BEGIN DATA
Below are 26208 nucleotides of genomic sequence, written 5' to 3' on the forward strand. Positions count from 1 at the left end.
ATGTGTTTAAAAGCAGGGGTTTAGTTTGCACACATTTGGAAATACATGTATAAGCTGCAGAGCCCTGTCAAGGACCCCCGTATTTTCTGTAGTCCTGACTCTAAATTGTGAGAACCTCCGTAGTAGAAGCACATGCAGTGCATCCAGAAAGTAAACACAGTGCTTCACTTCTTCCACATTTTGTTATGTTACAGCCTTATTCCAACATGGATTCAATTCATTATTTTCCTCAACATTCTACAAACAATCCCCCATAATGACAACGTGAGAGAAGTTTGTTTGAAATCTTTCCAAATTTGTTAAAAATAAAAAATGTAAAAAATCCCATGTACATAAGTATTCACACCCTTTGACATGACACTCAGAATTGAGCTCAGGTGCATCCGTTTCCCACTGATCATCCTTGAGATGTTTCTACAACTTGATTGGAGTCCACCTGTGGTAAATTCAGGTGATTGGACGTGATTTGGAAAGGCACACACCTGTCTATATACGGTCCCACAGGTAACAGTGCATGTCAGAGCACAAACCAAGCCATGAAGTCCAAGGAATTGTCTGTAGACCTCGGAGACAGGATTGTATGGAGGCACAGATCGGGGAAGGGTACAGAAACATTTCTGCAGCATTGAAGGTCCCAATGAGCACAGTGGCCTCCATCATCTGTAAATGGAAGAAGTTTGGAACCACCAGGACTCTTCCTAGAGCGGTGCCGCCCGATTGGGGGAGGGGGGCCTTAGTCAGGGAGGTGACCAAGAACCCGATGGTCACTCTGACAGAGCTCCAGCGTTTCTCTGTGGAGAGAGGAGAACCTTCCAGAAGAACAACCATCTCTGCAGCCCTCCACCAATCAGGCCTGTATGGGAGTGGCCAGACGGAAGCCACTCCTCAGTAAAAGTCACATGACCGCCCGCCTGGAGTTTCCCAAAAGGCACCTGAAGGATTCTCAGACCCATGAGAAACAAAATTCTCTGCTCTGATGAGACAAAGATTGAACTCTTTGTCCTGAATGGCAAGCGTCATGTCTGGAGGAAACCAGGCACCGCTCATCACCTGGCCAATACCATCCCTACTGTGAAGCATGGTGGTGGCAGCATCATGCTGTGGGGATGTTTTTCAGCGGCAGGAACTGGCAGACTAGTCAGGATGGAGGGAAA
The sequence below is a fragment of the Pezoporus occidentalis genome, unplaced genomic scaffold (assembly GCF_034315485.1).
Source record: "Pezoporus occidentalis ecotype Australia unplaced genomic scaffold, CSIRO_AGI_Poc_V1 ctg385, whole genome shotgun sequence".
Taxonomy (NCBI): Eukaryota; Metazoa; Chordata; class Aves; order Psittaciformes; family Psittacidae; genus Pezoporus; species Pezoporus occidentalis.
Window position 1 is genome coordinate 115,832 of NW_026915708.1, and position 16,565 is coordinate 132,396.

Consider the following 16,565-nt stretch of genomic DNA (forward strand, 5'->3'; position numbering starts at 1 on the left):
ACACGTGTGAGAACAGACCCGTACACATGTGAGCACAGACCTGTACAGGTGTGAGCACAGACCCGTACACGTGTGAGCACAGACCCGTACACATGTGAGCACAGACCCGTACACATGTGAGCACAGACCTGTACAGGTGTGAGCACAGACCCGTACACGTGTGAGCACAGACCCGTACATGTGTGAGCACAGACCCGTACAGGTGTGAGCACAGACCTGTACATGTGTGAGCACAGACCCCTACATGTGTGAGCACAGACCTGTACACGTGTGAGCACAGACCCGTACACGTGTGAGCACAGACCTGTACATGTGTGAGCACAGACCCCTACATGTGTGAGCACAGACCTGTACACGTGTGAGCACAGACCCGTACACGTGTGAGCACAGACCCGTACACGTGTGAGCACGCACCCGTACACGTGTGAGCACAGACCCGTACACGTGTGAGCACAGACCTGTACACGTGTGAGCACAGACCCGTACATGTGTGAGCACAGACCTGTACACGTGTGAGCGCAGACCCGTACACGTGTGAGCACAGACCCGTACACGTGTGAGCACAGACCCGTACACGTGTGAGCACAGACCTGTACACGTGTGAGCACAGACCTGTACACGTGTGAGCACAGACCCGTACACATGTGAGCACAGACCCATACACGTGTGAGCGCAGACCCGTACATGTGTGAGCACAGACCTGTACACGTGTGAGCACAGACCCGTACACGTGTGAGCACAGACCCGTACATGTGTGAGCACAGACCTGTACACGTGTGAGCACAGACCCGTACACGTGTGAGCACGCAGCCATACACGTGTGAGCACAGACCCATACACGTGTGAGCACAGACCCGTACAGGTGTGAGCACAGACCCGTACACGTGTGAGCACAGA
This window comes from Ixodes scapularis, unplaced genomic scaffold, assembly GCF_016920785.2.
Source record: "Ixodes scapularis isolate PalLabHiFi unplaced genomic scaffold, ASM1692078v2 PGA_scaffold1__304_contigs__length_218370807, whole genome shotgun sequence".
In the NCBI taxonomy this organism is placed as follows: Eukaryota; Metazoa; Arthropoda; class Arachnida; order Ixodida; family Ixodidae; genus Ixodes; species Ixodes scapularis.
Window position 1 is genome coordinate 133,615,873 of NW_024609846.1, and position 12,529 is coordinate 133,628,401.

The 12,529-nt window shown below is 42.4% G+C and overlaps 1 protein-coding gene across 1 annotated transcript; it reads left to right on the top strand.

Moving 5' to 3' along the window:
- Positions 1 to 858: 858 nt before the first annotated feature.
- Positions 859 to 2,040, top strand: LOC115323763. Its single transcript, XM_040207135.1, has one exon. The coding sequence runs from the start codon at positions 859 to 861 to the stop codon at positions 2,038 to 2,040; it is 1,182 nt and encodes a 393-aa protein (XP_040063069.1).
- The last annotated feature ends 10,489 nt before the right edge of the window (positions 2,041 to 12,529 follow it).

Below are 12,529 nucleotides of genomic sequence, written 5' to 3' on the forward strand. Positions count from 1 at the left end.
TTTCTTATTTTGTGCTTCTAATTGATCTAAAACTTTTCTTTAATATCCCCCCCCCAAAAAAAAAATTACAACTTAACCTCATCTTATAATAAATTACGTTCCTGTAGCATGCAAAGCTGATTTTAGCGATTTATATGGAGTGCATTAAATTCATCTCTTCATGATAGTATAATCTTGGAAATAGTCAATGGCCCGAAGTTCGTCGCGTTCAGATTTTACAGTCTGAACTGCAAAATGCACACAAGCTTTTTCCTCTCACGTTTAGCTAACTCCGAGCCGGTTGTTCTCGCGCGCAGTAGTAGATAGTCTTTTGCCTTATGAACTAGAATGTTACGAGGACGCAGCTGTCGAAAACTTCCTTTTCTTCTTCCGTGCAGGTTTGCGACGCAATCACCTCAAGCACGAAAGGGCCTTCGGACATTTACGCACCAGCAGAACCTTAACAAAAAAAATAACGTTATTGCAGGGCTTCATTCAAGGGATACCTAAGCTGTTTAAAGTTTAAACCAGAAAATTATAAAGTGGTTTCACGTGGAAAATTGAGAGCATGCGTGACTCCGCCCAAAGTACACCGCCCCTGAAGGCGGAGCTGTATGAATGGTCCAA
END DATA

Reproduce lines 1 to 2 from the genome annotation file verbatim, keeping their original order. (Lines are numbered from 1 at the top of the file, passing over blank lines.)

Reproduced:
Below are 26208 nucleotides of genomic sequence, written 5' to 3' on the forward strand. Positions count from 1 at the left end.
ATGTGTTTAAAAGCAGGGGTTTAGTTTGCACACATTTGGAAATACATGTATAAGCTGCAGAGCCCTGTCAAGGACCCCCGTATTTTCTGTAGTCCTGACTCTAAATTGTGAGAACCTCCGTAGTAGAAGCACATGCAGTGCATCCAGAAAGTAAACACAGTGCTTCACTTCTTCCACATTTTGTTATGTTACAGCCTTATTCCAACATGGATTCAATTCATTATTTTCCTCAACATTCTACAAACAATCCCCCATAATGACAACGTGAGAGAAGTTTGTTTGAAATCTTTCCAAATTTGTTAAAAATAAAAAATGTAAAAAATCCCATGTACATAAGTATTCACACCCTTTGACATGACACTCAGAATTGAGCTCAGGTGCATCCGTTTCCCACTGATCATCCTTGAGATGTTTCTACAACTTGATTGGAGTCCACCTGTGGTAAATTCAGGTGATTGGACGTGATTTGGAAAGGCACACACCTGTCTATATACGGTCCCACAGGTAACAGTGCATGTCAGAGCACAAACCAAGCCATGAAGTCCAAGGAATTGTCTGTAGACCTCGGAGACAGGATTGTATGGAGGCACAGATCGGGGAAGGGTACAGAAACATTTCTGCAGCATTGAAGGTCCCAATGAGCACAGTGGCCTCCATCATCTGTAAATGGAAGAAGTTTGGAACCACCAGGACTCTTCCTAGAGCGGTGCCGCCCGATTGGGGGAGGGGGGCCTTAGTCAGGGAGGTGACCAAGAACCCGATGGTCACTCTGACAGAGCTCCAGCGTTTCTCTGTGGAGAGAGGAGAACCTTCCAGAAGAACAACCATCTCTGCAGCCCTCCACCAATCAGGCCTGTATGGGAGTGGCCAGACGGAAGCCACTCCTCAGTAAAAGTCACATGACCGCCCGCCTGGAGTTTCCCAAAAGGCACCTGAAGGATTCTCAGACCCATGAGAAACAAAATTCTCTGCTCTGATGAGACAAAGATTGAACTCTTTGTCCTGAATGGCAAGCGTCATGTCTGGAGGAAACCAGGCACCGCTCATCACCTGGCCAATACCATCCCTACTGTGAAGCATGGTGGTGGCAGCATCATGCTGTGGGGATGTTTTTCAGCGGCAGGAACTGGCAGACTAGTCAGGATGGAGGGAAA